One of the saddest things I’ve seen in this reopening process is that some churches across the country are planning to open without any form of kids’ ministry. 

The not so subtle message you’re sending to your kids’ ministry team is what they have suspected all along: kids’ ministry is nothing more than babysitting so that adults can sit freely in the main room. 

Over the years, we’ve used language that has caused our kids’ ministry people to be suspicious of whether we might think that kids’ ministry is second best to what’s happening in the adult world. If your church is looking at opening without kids’ ministry, you are making a grievous strategic error. 

Kids’ ministry has always cultivated some of the most innovative leaders in the church. Kids’ ministry is a growth engine and is one of the major reasons why growing churches are growing. To reopen a church without kids’ ministry, I would contest, is not actually reopening the church. If you cannot open kids’ ministry, do not reopen your adult ministry. There are many strategic reasons to consider here but think about the damage you’ll be doing to your staff and leaders, not to mention your wider church, if you don’t include kids’ ministry as an important part of your whole. 

I’m tired. (Like, really tired.)

I’ll say it again, this has been a very strange season for people who work in the local church. There’s a meme that’s been floating around that says, “How is it that we’re not doing any public meetings or anything at the church building, but our staff are busier than ever before?” That’s very true. I would suspect that in your church, many people haven’t taken any vacation time during these last three months because there hasn’t been anywhere to go or anything to do. On top of that, people have been wondering about the future of their jobs. So the thought of taking time off right now has not made sense.

The problem is we’re heading into a reopening phase that will be more demanding than the phase we just went through. The complexity of ministry is only going to increase in the coming weeks and months, let alone if we find ourselves with a substantial second wave of coronavirus that forces us back into a lockdown scenario.

Your team is tired.

I would strongly recommend that you think through what you’re going to do with vacation time in the coming weeks and months. People need to push back, unplug, and not worry about the live feed or what’s happening in the chat room. One more week to rest, to sleep in, to find some sense of new normal. I understand that this can be difficult in this season, but if we don’t give our people an opportunity to take time off, it will only impact our ministries and our team’s ability to stay healthy in the long run.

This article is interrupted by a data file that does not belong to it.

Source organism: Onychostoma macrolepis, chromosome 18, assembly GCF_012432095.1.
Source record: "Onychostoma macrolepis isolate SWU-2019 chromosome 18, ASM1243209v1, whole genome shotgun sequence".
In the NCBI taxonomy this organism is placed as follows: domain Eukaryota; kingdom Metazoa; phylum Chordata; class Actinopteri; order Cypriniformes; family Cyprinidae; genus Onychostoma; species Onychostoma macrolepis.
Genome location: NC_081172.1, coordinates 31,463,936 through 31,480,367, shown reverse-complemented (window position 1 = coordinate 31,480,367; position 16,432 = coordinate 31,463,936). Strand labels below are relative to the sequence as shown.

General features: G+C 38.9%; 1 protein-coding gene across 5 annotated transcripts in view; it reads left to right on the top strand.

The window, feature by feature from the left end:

I feel a little lost. 

This has been a destabilizing season; there’s no doubt about that. There are people on your team today who are not really sure what’s next. The path is unclear. Ministry during normal seasons is already a bit destabilizing and uncomfortable because we’re constantly dealing with people who have real issues and our job is to help them take steps closer to Jesus. The wins are sometimes not entirely evident and the rewards can feel few on a week in week out basis. Our job in this season is to clarify the roles that people need to be filling and the work that we’re asking them to do.

In this season, it’s up to you and me as leaders to give clear direction, even if that means brand new job descriptions and weekly, monthly, and/or quarterly key performance indicators that our teams can push towards. Team members may feel strange raising their hand to say that they feel lost because they might fear that will reflect poorly on their ability to cope in this season. Take time now to get back to the basics around defining the win and clarifying the next steps for your team.

In times of great adversity, the church shines. 

There’s no doubt that these weeks and months have been filled with all kinds of adversity. We need to work carefully and closely with our teams to help them weather this season and to pivot well into what’s coming next. There are some resources below to help you with the conversations that you’re going to have in the coming weeks as you flesh out where your people are at and work through your reopening plan:

A Template for Discussion in a One on One Meeting4 Leadership Personalities Needed for Your Church Team6 Thoughts on Perfectionism and Church Leadership7 Leadership Tensions in Growing Churches

Source: 5 Fears About Reopening that Church Staff Aren’t Telling Their Leaders